sandra said...

Let me know when you have any word of Roberts' toxicology report from his autopsy.

That was my original question.

In cases of these mass murderers they have a habit of trying to cover up the toxicology report to protect the makers of any "medical" drugs the killer was taking.


Danthemangottschall said...

I didn't know they made tinfoil hats in ladies sizes.

a california girl said...

Dan and Sandra, you are both slapping Joanie and the meaning of this beautiful beautiful thread in the face with your petty bickering. Quit it.

joanie said...

Dan, I have not read anything about a toxicology test being done on Roberts' body so I suspect that you may have inadvertently read that into whatever autopsy report you came across.

In addition to reading various accounts of the autopsy results, I watched a Greta Van Susteren interview with Dr. Kirchner (county coroner) one day last week (can't remember which), only because I had heard that he was to be her guest.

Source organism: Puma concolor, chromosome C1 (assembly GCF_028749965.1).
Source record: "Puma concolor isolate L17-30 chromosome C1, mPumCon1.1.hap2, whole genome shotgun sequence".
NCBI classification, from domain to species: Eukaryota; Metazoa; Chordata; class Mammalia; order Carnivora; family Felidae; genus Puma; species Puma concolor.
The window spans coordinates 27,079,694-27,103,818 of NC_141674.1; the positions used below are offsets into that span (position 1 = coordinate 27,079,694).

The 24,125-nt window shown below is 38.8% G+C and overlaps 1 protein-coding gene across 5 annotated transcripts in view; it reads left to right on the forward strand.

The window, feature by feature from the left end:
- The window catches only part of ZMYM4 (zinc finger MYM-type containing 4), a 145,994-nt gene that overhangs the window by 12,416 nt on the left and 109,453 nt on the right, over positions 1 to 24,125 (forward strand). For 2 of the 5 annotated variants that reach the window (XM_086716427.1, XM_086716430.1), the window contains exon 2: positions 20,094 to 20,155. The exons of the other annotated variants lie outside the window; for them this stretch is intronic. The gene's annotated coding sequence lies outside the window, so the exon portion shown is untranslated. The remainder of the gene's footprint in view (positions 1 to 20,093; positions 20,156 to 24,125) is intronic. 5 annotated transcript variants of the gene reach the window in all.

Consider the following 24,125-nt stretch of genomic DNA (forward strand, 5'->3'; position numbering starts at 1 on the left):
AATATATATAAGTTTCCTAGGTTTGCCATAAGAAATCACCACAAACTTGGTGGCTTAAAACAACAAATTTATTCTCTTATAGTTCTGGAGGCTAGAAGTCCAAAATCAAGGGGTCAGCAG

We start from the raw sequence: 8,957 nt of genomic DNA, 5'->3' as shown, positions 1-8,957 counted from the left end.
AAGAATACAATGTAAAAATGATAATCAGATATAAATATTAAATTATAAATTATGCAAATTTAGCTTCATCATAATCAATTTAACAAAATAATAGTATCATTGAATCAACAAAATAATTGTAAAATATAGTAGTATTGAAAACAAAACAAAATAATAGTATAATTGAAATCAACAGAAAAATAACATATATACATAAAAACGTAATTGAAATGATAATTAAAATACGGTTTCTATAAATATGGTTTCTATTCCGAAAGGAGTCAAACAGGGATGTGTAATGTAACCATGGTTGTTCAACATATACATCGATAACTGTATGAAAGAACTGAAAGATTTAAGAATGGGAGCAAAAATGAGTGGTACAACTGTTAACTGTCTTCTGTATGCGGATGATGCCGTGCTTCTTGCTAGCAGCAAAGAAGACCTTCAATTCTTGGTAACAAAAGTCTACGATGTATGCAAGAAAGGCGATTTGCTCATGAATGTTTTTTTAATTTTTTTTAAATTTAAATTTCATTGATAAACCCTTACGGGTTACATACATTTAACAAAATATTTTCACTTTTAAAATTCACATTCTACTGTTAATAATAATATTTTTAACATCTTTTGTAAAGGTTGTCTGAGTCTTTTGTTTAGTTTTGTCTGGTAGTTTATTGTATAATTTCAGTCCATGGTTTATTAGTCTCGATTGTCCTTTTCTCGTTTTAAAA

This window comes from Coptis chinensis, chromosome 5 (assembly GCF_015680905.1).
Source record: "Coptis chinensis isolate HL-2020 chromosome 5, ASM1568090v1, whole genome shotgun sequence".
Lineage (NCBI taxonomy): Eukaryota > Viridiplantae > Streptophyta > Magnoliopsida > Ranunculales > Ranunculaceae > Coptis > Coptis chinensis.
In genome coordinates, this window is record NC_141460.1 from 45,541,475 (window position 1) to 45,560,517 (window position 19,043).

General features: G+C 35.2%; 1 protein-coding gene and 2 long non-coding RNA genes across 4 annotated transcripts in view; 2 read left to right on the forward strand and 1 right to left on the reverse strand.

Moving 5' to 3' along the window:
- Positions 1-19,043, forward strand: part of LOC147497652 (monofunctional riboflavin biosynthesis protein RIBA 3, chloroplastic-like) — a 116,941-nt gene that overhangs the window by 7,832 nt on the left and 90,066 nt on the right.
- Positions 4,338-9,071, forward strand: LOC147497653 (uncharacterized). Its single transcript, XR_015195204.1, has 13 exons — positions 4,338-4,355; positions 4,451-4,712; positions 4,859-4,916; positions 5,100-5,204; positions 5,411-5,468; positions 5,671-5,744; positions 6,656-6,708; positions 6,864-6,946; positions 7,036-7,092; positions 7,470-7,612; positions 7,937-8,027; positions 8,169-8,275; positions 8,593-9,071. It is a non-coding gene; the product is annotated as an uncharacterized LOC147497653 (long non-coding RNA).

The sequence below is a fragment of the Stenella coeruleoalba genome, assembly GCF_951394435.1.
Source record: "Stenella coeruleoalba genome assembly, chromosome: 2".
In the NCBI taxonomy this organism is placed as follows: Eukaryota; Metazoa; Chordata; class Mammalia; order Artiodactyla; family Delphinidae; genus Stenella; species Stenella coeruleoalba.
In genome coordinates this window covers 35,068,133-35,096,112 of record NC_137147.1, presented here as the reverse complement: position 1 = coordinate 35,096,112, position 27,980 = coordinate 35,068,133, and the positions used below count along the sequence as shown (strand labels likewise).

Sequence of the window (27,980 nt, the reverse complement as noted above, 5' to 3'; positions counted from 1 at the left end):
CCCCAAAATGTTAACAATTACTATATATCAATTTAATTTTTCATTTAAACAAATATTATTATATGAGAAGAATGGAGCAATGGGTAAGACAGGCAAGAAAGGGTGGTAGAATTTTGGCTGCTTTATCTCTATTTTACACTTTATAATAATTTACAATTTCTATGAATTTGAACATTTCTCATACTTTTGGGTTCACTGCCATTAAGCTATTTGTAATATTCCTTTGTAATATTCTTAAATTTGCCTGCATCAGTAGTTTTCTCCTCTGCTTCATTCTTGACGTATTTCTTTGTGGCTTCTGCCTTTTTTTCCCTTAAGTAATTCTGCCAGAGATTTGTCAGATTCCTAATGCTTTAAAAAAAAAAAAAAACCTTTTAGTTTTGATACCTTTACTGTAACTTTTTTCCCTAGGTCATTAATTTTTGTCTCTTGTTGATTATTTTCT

When Van Susteren asked him what he learned from performing the autopsy, he simply replied (verbatim), 'Only that he had a huge gunshot wound to the forehead. It blew his head apart.'

That's it. A coroner performs a presumably minutely-detailed forensic examination on the body of a mass murderer and discovers only that he has a big hole in his head. It would appear that his 8-9 years of higher education really paid off big time, and the citizens of Lancaster County owe him a debt of gratitude for a job well done.

When Van Susteren half-heartedly pressed him further, as to what kind of forensic procedures he employed during the autopsy in order to attempt to explain Roberts’ bizarre behavior through the composition of his body chemistry, he replied that he looked for evidence of a brain tumor and examined the endocrine system for evidence of an endocrine system tumor, but came up empty.